Is it possible for people, and even for a whole society, to lose faith in God? ... [If] it happens, [it is] not primarily because something they used to think existed does not after all exist, but because the available language about God has been allowed to become too narrow, stale and spiritually obsolete ... the work of creative religious personalities is continually to enrich, to enlarge and sometimes to purge the available stock of religious symbols and idioms ... (The Sea of Faith, 1984)



... people of different periods and cultures differ very widely; in some cases so widely that accounts of the nature and relations of God, men and the world put forward in one culture may be unacceptable, as they stand, in a different culture ... a situation of this sort has arisen ... at about the end of the eighteenth century a cultural revolution of such proportions broke out that it separates our age sharply from all ages that went before (The Use and Abuse of the Bible, 1976)

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Religion on the Level: #6
Richard Holloway

What's the Use of Heaven? [Continued]
I cannot resist recalling that famous incident when Thomas Merton when Thomas Merton describes a walk along the street in Louisville, Kentucky:

At the corner of Fourth and Walnut, in the centre of 
the shopping district, I was suddenly overwhelmed 
with the realisation that I loved all these people, that 
they were mine and I theirs, that we could not be alien to one another even though we were total strangers. It was like waking from a dream of separateness, of spurious self-isolation is a special world, the world of renunciation and supposed holiness. The sense of liberation from a illusory difference was such a relief and joy to me that I almost laughed out loud.

If attention is the first duty of those who want to love the world, then repentance must be the second.  The truth that lies at the heart of all these theologies of rejection and loss we have thought about is the horrifying damage we have done to one another.

In these lectures I have used the Holocaust as the great paradigm of human evil, but there are many others that would have done just as well, such as slavery. The West has not yet confessed its responsibility for this great evil that still reverberates in our own day, in the racism that so disfigures our society. One of the great paradise longings of humanity is the desire to rewind history, to make it as though the evil had never happened, to bring back that deed, to recall that word, to get back to the time before the serpent put it into our mind to perform the act that destroyed our peace and sent us forth from Eden.

We can recall not only the slave trade and the Holocaust, but also the killing fields of Pol Pot's Cambodia and the Rwandan genocide of a few years ago. A task of an honest theology of life will be to remember those crimes and cry for a collective repentance. As humans we are implicated in them all, but our particular tribal pathologies will necessitate specific acts of sorrow and repentance.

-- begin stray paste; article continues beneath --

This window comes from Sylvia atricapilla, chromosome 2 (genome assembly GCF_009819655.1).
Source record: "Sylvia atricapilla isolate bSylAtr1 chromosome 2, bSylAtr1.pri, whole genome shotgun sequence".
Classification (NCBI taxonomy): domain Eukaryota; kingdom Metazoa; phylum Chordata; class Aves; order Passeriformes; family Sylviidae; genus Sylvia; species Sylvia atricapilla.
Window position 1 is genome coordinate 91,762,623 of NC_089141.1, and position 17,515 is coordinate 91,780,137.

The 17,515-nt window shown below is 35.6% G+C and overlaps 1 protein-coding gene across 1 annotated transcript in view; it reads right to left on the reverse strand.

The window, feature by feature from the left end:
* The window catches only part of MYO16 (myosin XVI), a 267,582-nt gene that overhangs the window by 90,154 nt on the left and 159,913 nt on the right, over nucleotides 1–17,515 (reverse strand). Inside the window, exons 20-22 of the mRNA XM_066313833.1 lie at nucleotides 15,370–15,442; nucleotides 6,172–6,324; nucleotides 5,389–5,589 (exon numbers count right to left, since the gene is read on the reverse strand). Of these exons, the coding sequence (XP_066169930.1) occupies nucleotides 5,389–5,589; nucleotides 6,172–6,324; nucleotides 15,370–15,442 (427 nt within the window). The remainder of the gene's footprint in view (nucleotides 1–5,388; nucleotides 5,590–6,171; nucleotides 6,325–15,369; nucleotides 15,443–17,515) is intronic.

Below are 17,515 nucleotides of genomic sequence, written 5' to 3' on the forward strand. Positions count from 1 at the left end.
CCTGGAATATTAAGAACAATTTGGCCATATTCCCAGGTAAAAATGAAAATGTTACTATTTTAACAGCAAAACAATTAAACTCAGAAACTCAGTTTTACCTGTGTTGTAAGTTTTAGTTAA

This is beginning to happen in some cultures, but so far we have resisted any collective apology to African people for the slave trade that so disfigured our history and continues to stain our relations with black people. But repentance must not be the final word.

The final word must be the remaking of the earth. This is the task to which we have been summoned by Jesus. John Dominic Crossan makes an important distinction in his interpretation of the work of Jesus. I have already talked about the apocalyptic tradition in the New Testament. I suggested that Jesus had tried and subsequently discarded the apocalyptic programme for the transformation of the earth.

Let me draw this series to a close by quoting from Dominic Crossan's discussion of the subject:

The apocalyptic is a future Kingdom dependent on 
the overpowering action of God moving to restore 
justice and peace to an earth ravished by injustice and oppression. Believers can, at the very most, prepare or persuade, implore or assist its arrival, but its accomplishment is consigned to divine power alone. And despite a serene vagueness about specifics and details, its consummation would be objectively visible and tangible to all, believers and unbelievers alike, but with appropriately different fates.

The sapiential Kingdom (Crossan's name for a programme of this-worldly transformation) looks to the present rather than the future and imagines how one could live here and now with an already or always available divine dominion. One enters that Kingdom by wisdom or goodness, by virtue, justice or freedom. It is a style of life for now rather than a hope of life for the future. There is therefore an ethical Kingdom, but it must be absolutely insisted that it could be just as eschatological as was the apocalyptic Kingdom. Its ethics could, for instance, challenge contemporary morality to its depths.

Such a kingdom is just as world-denying as the apocalyptic or rejectionist theologies, but the world it denies is not this world as such, the only world we know, but the usurpation of this world by the forces of evil and injustice that claim it as their own.

The heaven we long for and must work to achieve, is God's dominion of justice and peace on earth and goodwill to all its peoples. Beyond our grasp, I know, but what else is a heaven for?

Richard Holloway
25 March, 1999

Copyright Professor Richard Holloway: This publication may not be reproduced in any form whatsoever without written permission from the author
[1] Becoming Divine, Grace M Jantzen, Manchester University Press, 1998
[2] Cited by Jantzen, Becoming Divine, p.151
[3] Ibid
[4] Ibid, p.152
[5] Conjectures of a Guilty Bystander, T Merton, Doubleday, NY, 1989, p.156
[6] The Historical Jesus, JD Crossan, Harper Collins, 1992, p.292

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